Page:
Manifesto For Walloon Culture - New Debates

New Debates

The Walloon Minister President started a debate about the Walloon identity on 1 March 2010 in the newspaper La Meuse. He will make the proposal to his government to rename 'Walloon Region' as 'Wallonia'. The director of the Institut Destrée commented this initiative the day after on the RTBF. He linked this initiative and the Manifesto for Walloon culture together:

Everybody who is an inhabitant of Wallonia is a Walloon and that's the spirit of the Manifesto for Walloon Culture of 1983. That's the great difference between the debate in France about the national identity and our debate. —

Le Figaro (4 March 2010) reminds the last sentences of the Manifesto for Walloon Culture : 'All those who live and work in the Walloon region are undeniably part of Wallonia.' These sentences are hopefully a reason to hope a peaceful debate...'

Criticism about this new debate appears both in Wallonia and Brussels. But perhaps mainly in the Brussels' Newspapers. For instance Pascal Lorent in Le Soir 4 March 2010 writes: 'The Walloon identity doesn't exist'. And Pierre Bouillon wrote in Le Soir 6 March 2010 that the Walloon identity refers mainly to tourism, unemployment and bribery in Charleroi. It seems that the dispute between Brussels and Wallonia about this issue remains as for instance Europe since 1945: an encyclopedia, Tome I wrote it for some years: 'A Walloon identity is also emerging that exhibits at the political level the still mainly hidden tension between French-speaking Brussels and Wallonia' On the contrary, it seems to Paul Piret, journalist at La Libre Belgique, a debate on the concept 'Identity' is good about political citizenship, roots, collective project and even pride.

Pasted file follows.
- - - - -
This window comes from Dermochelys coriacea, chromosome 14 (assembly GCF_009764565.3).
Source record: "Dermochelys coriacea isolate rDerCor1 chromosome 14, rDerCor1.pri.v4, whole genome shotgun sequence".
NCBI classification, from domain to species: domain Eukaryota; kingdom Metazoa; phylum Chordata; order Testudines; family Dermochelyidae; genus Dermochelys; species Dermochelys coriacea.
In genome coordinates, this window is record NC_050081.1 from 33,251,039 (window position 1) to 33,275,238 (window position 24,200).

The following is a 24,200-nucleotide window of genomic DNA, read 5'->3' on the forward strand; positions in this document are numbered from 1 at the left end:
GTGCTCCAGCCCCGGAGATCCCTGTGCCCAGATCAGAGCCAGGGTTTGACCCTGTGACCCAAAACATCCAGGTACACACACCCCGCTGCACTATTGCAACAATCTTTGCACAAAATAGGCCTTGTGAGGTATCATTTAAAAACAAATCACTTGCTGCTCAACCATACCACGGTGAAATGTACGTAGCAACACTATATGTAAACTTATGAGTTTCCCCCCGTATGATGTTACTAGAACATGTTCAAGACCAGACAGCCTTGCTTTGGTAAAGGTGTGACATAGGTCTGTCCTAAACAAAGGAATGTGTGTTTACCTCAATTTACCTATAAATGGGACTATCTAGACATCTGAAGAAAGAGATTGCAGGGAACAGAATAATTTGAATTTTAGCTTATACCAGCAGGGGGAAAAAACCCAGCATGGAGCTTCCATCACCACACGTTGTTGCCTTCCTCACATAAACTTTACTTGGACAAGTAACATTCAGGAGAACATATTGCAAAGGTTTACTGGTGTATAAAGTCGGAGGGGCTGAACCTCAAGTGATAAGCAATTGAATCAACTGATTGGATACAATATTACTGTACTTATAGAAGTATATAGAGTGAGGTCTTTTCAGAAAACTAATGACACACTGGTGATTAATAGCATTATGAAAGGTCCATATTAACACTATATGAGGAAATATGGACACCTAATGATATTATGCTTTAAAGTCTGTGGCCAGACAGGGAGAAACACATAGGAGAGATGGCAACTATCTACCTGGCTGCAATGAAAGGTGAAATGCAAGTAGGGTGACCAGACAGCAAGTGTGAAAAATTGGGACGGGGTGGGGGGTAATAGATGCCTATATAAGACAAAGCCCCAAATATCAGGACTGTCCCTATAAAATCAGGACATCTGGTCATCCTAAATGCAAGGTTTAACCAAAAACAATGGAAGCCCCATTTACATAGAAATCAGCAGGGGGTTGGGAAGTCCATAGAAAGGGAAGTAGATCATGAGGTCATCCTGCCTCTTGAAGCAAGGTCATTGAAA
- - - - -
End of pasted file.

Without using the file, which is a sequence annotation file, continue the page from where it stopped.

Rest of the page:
Bouli Lanners said that his films are the reflection of the Walloon culture but with an Americain inspiration because we are overflowed by the American culture

Read more about this topic:  Manifesto For Walloon Culture

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Famous quotes containing the word debates:

    The debates of that great assembly are frequently vague and perplexed, seeming to be dragged rather than to march, to the intended goal. Something of this sort must, I think, always happen in public democratic assemblies.
    Alexis de Tocqueville (1805–1859)